Following from observations of Lockwood’s costume, further discussion focused on Margaret Lockwood’s acting and her character. Lockwood’s haughtiness was decidedly apt and appeared to add to audience identification. There was general agreement between us we would prefer to be Lockwood’s character than Patricia Roc’s. There was vitality to Lockwood’s character which the group found appealing. There was a mention too of a possible reference to war time women, when Lockwood declares she deserves to “do things” as she’s attractive, capable and intelligent. The camera also, rather clumsily at times, focused on Lockwood’s expression whenever an opportunity to kill someone, or undertake an evil deed was presented to her. These shots did appear somewhat heavy handed and caused much laughter in the group. However, one extreme close up of her eyes was a compelling shot. This reference led to further talk two interesting scenes due to their camera work. The first discussed was the scene where Lockwood is kneeling in front of Hogarth seeking forgiveness, by a roaring Wicked Lady firefire. The camera switches to behind the flames, as if in the fireplace. The framing gives the impression of Lockwood already in hell, surrounded by flames. The other unusual shot was when Lockwood’s character is dying and the camera travels backwards, away from Lockwood and out through the window, focusing on the smaller and smaller body of Lockwood. These two shots were the most distinctive in the film.

Lockwood Mason

There was much (delighted) surprise at the bawdiness of the film and many felt that you could sense how The Carry On films came about, that there was a sense of a distinctive Britishness in this film. Many commented on the excessive use of innuendo in the dialogue and how this added to the viewing experience.  Innuendo was prevalent in the exchanges between Lockwood and Mason, who were electric together onscreen and oozed unbuttoned sexuality. All in all, it was universally agreed that this period romp was an excellent screening choice for the group.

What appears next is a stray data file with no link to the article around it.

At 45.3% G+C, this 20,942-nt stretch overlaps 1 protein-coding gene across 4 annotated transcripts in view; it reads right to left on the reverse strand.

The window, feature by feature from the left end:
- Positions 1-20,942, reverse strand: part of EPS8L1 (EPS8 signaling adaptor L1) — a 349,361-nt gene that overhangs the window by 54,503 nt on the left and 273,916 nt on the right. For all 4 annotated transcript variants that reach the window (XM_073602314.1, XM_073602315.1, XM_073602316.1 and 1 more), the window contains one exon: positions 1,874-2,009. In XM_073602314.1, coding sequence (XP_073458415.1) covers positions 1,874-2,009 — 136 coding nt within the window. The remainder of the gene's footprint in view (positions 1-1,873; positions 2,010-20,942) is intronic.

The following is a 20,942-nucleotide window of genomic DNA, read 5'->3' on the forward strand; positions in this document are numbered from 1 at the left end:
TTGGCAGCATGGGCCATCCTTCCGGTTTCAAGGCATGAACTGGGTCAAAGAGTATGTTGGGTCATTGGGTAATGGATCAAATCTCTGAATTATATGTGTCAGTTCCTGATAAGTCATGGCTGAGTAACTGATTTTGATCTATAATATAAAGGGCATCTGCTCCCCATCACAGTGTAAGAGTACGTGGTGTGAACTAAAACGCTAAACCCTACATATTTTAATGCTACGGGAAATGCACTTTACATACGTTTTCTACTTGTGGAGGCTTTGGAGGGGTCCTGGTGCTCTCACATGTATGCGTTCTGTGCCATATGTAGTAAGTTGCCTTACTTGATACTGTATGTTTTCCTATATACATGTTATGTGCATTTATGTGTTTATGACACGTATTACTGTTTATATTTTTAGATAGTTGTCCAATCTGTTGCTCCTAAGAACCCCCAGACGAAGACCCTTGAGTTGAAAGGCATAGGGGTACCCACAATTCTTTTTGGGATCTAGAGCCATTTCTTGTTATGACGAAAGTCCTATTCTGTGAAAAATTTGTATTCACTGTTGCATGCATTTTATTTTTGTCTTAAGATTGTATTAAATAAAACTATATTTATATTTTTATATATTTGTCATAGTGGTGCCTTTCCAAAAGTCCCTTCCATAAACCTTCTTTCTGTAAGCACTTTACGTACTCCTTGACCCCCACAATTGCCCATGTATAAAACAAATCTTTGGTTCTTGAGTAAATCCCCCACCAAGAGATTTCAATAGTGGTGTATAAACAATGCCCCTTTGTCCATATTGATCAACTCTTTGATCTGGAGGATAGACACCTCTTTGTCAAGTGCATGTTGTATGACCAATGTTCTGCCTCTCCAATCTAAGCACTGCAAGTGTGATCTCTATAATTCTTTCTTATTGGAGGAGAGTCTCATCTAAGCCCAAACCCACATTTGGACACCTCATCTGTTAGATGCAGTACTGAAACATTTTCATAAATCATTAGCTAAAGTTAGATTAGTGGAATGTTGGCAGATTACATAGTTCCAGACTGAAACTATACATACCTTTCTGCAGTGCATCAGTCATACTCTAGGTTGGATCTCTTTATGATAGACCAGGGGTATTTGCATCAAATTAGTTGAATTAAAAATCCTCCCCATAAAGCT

Many thanks to Kat for choosing to show this wonderful film, and for the great introduction and summary of discussion.

Do, as ever, log in to comment or email me on sp458@kent.ac.uk to add your thoughts.

Melodrama Screening and Discussion, 29th of January, Keynes Seminar Room 6, 4-7pm

Posted by Sarah

All are welcome to attend the second of this term’s screening and discussion sessions which will take place on the 29th of January in Keynes Seminar Room 6, from 4pm to 7pm.

We will be screening The Wicked Lady (1945, Leslie Arliss, 104 mins).

wicked Lady poster

 

Kat has very kindly provided the following introduction:

The Wicked Lady is a 1945 film starring Margaret Lockwood and James Mason. Known as one of the Gainsborough melodramas, it is reputed to have one of the largest audiences of its period, 18.4 million. The story itself was based on the novel, The Life and Death of the Wicked Lady Skelton by Magdalen King-Hall, which in turn, was based upon the (disputed) events surrounding the life of Lady Katherine Ferrers.

Synopsis

Margaret Lockwood stars as 17th century beauty, Barbara Worth, who steals and marries her best friend’s intended bridegroom, local magistrate Sir Ralph Skelton. At their wedding reception, Barbara meets Kit Locksby. For both, it is love at first sight, but too late as Barbara is now married. As Lady Skelton, she soon bores of rural life and seizes the opportunity to become a highwayman in order to win back her jewels from her sister-in-law, Lady Henrietta Kingsclere. Addicted to the excitement, Lady Skelton continues in her escapades and meets and joins forces (personally and professionally) with fellow highwayman, Capt Jackson. Through murder, robbery and betrayal, Lady Skelton’s double life catches her with her and she is mortally wounded by Kit Locksby. Dying, she confesses all to Kit and asks him to stay with her as she dies. However, appalled and repulsed by the truth, he withdraws, leaving her to die alone.

Lockwood Roc Wicked LadyIt is reported that due to issues with the American censors, extensive re-shooting was required before the film was released in the United States. The problems concerned the women’s dress bodices, which were considered low-cut and allowed too much cleavage to be displayed, and therefore unable to meet the requirements of the Hays Code.